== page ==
Leinster winger Barry Daly not trying to prove anyone wrong

Barry Daly insists he's not out to prove anyone wrong after finally hitting the big time with Leinster.

The slight winger scored his fifth try of the season in Leinster's 23-17 Champions Cup win over Montpellier last Saturday, helping the province to a bonus point win on his European debut.

That game came just one week after he'd been given the nod to start against Munster in Aviva Stadium – his first time playing at Lansdowne Road on Leinster duty.

Daly's fortnight is made all the more impressive when you consider it's not much more than a year ago since he was with Leinster only on trial, having been plucked from the AIL with UCD.

The 25-year-old was let go by Leinster before the academy level, deemed 'not what we need' at the time.

But that didn't dent his ambitions, and he returned to UCD where under the tutelage of Noel O'Connor – who later recommended him to Leinster again – he impressed sufficiently to reunite with some of his former sub-academy teammates like Jack Conan and Tadhg Furlong.

“I asked myself questions back then, but I didn't really know why I wasn't good enough to get into the academy, but that decision was made for me,” he said.

“So I kept playing for UCD, kept loving the game, kept training Tuesdays, Thursdays, playing Saturday, I love that, it was great.

“I don't think rejection was something I needed, I'm not doing it to prove anyone wrong, I'm just doing it for myself and to play rugby and to love it.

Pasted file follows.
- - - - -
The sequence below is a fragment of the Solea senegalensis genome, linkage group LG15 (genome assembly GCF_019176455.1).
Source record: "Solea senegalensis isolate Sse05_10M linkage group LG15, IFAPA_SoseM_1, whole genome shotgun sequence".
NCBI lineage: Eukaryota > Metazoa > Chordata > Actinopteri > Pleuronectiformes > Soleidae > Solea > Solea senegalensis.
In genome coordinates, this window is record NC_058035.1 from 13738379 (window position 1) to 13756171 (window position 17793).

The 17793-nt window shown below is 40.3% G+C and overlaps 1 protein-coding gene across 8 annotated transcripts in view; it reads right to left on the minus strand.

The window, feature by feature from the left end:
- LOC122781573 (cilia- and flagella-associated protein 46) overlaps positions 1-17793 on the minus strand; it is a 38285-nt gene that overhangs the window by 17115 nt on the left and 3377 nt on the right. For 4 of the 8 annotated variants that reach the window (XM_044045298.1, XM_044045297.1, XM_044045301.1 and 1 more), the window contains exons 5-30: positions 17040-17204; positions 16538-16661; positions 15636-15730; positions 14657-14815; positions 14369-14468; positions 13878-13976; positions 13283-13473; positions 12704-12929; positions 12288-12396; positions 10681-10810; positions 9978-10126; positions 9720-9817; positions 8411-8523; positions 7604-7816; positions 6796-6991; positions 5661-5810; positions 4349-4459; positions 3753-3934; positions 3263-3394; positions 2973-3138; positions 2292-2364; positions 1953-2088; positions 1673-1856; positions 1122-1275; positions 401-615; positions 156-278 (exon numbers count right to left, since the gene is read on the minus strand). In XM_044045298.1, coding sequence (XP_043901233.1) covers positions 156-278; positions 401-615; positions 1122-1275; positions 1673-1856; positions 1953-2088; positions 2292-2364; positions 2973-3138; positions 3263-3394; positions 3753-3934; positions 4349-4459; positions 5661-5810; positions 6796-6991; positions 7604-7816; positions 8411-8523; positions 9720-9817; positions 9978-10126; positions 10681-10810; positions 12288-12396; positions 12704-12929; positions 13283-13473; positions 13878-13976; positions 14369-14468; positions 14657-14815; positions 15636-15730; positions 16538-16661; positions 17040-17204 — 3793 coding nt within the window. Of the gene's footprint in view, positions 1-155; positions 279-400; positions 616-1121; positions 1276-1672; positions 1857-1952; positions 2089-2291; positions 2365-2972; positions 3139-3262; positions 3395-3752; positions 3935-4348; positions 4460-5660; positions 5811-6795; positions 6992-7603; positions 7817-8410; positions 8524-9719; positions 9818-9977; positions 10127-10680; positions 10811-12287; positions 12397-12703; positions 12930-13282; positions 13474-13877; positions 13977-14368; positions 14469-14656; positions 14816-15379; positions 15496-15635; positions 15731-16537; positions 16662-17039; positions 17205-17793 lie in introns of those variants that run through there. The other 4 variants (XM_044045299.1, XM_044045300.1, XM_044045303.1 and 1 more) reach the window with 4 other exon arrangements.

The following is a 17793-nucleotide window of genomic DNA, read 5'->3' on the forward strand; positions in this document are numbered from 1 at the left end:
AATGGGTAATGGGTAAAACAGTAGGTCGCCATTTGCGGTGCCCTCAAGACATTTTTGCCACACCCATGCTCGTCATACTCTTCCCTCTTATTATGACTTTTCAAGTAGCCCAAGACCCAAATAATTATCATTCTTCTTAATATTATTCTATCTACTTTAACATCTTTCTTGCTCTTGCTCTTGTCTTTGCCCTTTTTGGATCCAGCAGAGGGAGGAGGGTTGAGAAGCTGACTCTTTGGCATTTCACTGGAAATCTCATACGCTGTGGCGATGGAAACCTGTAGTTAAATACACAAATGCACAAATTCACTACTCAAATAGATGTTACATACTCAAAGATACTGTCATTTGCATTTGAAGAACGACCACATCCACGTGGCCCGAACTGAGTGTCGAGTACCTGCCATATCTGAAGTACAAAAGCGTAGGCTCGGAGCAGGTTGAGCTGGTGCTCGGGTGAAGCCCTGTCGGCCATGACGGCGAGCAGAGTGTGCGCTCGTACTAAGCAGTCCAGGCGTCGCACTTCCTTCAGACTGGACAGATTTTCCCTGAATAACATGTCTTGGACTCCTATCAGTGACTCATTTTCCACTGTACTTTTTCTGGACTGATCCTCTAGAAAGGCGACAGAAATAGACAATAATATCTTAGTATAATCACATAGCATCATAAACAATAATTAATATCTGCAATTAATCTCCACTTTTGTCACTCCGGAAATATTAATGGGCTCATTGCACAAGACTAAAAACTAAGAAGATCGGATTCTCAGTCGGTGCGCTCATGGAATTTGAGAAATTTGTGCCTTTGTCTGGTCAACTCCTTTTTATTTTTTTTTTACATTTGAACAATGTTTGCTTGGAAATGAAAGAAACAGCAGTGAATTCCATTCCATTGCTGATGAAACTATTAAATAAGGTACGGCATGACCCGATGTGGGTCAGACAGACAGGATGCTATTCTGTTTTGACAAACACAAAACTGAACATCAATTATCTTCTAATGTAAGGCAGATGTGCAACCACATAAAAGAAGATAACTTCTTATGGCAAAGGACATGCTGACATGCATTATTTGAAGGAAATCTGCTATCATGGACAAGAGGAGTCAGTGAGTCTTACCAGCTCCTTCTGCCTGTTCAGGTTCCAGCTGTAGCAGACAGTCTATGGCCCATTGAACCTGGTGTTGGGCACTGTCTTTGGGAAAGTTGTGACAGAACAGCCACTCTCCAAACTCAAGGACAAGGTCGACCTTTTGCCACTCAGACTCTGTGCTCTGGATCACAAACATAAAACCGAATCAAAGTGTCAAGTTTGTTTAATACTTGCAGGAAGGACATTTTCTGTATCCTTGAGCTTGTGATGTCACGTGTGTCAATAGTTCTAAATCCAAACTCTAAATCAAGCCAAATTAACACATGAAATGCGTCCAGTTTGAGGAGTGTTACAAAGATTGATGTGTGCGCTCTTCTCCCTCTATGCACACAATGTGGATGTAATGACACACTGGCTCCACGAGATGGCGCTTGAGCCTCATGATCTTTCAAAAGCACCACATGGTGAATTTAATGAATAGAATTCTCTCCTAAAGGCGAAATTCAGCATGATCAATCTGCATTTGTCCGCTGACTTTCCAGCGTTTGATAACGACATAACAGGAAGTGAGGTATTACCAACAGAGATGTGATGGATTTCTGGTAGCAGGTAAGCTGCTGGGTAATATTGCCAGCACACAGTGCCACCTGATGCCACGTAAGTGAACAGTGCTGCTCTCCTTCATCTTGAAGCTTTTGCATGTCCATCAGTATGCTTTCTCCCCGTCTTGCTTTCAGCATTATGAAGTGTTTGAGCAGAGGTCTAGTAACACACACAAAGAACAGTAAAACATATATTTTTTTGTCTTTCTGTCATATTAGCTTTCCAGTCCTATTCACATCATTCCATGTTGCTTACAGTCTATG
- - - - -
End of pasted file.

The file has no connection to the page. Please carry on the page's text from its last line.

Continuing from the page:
“I always thought I was good enough to play at the top myself, but at the same time, I always thought there were loads of guys good enough to play in the AIL. It's just whatever way it works; they get an injury at the wrong time, I broke my hand in the first game of the U20 Six Nations, things happen - and it doesn't work out for many guys.”

Daly left his job with KPMG 15 months ago, when Leinster came calling after Luke Fitzgerald was forced to retire prematurely with a neck injury.

He'd often asked to be released on Ireland 7s duty, but this time he was not just looking to take a break – he wanted a divorce.

“In the year before I left I was asking for time off work every month or six weeks, and that wasn't exactly ideal for them, they'd signed me up as someone who'd work every day as a trainee accountant, but they couldn't have been more helpful or understanding,” Daly said.

“I didn't see it as a massive risk or anything, I thought they handled it extremely well, and I was extremely grateful for how they handled it.

“It was a big decision to leave, but my dad has always helped me out with that kind of stuff, I talked to him a lot and he told me to do what I thought was best for me.”

A year on, the decision looks a wise one, and who knows what lies ahead if he can maintain the current run of form that has seen him score one try more than he did in the whole of last season.

“Saturday was a dream day, pretty much,” he said. “It was a great day, the week before as well was another big one. I hadn't played in that kind of game before, so now I've a bit more confidence I can handle the big games.

“A couple of years ago I was watching these guys on the couch, now I'm playing with them every day. It's amazing. I feel like I'm going well, so I'm happy.”

Daly is one of very few players to force their way into senior teams having missed out on the earlier academy conveyor belt, but backs coach Girvan Dempsey is happy he's finally made it.

“Looking at his performances with UCD the season before last, you couldn't deny he'd found that sort of maturity and understanding, the awareness to go with his finishing ability,” Dempsey said.

“He came in last season and performed unbelievably well, he's kicked on and just grown in confidence. He's improved his aerial skills, defence, across his game he's been excellent.

“It's great to see a player on form and in confidence, that finish at the weekend with two men on him going into the corner, it was excellent.”

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